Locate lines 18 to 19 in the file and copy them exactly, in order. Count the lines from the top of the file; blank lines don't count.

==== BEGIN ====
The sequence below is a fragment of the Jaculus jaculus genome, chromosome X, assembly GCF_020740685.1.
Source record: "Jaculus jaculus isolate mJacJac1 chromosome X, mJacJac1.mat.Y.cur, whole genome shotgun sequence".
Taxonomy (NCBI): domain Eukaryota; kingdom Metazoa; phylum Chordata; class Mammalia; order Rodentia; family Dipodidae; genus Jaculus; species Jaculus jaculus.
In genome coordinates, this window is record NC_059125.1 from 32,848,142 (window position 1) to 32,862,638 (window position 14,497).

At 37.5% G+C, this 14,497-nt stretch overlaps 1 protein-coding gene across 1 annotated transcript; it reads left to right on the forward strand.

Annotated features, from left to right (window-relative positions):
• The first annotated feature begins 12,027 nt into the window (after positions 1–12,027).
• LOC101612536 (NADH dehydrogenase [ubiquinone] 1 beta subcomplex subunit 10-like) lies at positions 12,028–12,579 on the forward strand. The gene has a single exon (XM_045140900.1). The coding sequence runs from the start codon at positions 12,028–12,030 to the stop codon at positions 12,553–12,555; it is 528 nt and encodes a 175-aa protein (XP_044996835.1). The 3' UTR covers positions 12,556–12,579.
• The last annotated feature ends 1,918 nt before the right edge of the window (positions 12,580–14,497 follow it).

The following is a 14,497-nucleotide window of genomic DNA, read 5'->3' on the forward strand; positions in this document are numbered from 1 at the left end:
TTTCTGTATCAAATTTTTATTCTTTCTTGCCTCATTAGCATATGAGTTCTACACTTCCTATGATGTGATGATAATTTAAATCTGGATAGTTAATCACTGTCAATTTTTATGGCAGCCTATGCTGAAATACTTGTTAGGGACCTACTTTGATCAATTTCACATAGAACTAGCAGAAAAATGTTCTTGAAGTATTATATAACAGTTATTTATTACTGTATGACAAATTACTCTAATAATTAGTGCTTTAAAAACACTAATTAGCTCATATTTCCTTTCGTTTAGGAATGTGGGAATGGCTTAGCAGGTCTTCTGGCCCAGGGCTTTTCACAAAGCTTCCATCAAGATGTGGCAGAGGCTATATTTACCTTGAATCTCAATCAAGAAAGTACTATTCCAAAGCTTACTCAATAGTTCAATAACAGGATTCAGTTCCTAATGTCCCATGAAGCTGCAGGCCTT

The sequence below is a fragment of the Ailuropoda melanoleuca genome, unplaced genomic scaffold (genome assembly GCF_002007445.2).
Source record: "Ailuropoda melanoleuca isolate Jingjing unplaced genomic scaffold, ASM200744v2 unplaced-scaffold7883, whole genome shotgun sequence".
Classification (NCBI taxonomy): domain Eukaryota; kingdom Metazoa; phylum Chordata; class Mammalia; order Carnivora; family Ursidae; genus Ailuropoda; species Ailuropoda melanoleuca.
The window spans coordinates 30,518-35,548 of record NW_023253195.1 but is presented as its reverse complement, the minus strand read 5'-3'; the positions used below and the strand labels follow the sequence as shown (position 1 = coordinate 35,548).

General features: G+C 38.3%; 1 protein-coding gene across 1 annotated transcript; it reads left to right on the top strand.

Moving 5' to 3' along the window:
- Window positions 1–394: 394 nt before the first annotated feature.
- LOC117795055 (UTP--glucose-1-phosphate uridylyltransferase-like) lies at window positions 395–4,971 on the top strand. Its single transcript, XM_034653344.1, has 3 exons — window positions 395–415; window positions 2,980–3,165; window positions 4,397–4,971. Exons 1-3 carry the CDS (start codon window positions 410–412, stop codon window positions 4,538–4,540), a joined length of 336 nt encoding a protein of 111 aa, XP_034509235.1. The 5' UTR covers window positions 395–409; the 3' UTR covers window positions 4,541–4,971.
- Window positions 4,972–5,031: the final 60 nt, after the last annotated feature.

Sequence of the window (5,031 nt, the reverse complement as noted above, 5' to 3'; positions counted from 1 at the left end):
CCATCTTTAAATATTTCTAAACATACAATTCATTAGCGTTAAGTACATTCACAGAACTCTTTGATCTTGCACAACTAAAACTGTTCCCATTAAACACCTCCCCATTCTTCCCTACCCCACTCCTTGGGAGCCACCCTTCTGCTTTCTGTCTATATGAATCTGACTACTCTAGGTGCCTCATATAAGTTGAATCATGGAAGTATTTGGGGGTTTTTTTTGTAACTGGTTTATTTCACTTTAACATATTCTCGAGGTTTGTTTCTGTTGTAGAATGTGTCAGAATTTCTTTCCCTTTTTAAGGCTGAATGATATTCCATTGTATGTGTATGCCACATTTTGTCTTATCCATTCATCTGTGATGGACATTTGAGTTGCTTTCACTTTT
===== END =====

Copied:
- Window positions 1–394: 394 nt before the first annotated feature.
- LOC117795055 (UTP--glucose-1-phosphate uridylyltransferase-like) lies at window positions 395–4,971 on the top strand. Its single transcript, XM_034653344.1, has 3 exons — window positions 395–415; window positions 2,980–3,165; window positions 4,397–4,971. Exons 1-3 carry the CDS (start codon window positions 410–412, stop codon window positions 4,538–4,540), a joined length of 336 nt encoding a protein of 111 aa, XP_034509235.1. The 5' UTR covers window positions 395–409; the 3' UTR covers window positions 4,541–4,971.